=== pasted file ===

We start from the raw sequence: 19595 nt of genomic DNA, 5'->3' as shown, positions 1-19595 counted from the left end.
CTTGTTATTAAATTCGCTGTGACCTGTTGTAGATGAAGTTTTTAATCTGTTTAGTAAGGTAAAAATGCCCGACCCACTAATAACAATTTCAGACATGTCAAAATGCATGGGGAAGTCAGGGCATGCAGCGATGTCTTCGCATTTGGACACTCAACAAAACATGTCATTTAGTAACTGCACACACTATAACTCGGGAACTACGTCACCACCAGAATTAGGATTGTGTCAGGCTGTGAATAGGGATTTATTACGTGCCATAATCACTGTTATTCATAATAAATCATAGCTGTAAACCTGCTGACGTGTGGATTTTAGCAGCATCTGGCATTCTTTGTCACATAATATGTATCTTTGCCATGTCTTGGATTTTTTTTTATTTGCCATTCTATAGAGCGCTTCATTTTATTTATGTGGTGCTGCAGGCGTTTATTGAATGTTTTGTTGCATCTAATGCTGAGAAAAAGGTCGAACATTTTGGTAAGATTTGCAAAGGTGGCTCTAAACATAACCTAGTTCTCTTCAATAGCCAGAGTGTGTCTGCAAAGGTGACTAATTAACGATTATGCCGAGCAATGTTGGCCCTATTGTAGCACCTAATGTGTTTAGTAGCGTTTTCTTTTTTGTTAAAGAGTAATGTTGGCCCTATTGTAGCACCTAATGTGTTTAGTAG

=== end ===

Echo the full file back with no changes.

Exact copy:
We start from the raw sequence: 19595 nt of genomic DNA, 5'->3' as shown, positions 1-19595 counted from the left end.
CTTGTTATTAAATTCGCTGTGACCTGTTGTAGATGAAGTTTTTAATCTGTTTAGTAAGGTAAAAATGCCCGACCCACTAATAACAATTTCAGACATGTCAAAATGCATGGGGAAGTCAGGGCATGCAGCGATGTCTTCGCATTTGGACACTCAACAAAACATGTCATTTAGTAACTGCACACACTATAACTCGGGAACTACGTCACCACCAGAATTAGGATTGTGTCAGGCTGTGAATAGGGATTTATTACGTGCCATAATCACTGTTATTCATAATAAATCATAGCTGTAAACCTGCTGACGTGTGGATTTTAGCAGCATCTGGCATTCTTTGTCACATAATATGTATCTTTGCCATGTCTTGGATTTTTTTTTATTTGCCATTCTATAGAGCGCTTCATTTTATTTATGTGGTGCTGCAGGCGTTTATTGAATGTTTTGTTGCATCTAATGCTGAGAAAAAGGTCGAACATTTTGGTAAGATTTGCAAAGGTGGCTCTAAACATAACCTAGTTCTCTTCAATAGCCAGAGTGTGTCTGCAAAGGTGACTAATTAACGATTATGCCGAGCAATGTTGGCCCTATTGTAGCACCTAATGTGTTTAGTAGCGTTTTCTTTTTTGTTAAAGAGTAATGTTGGCCCTATTGTAGCACCTAATGTGTTTAGTAG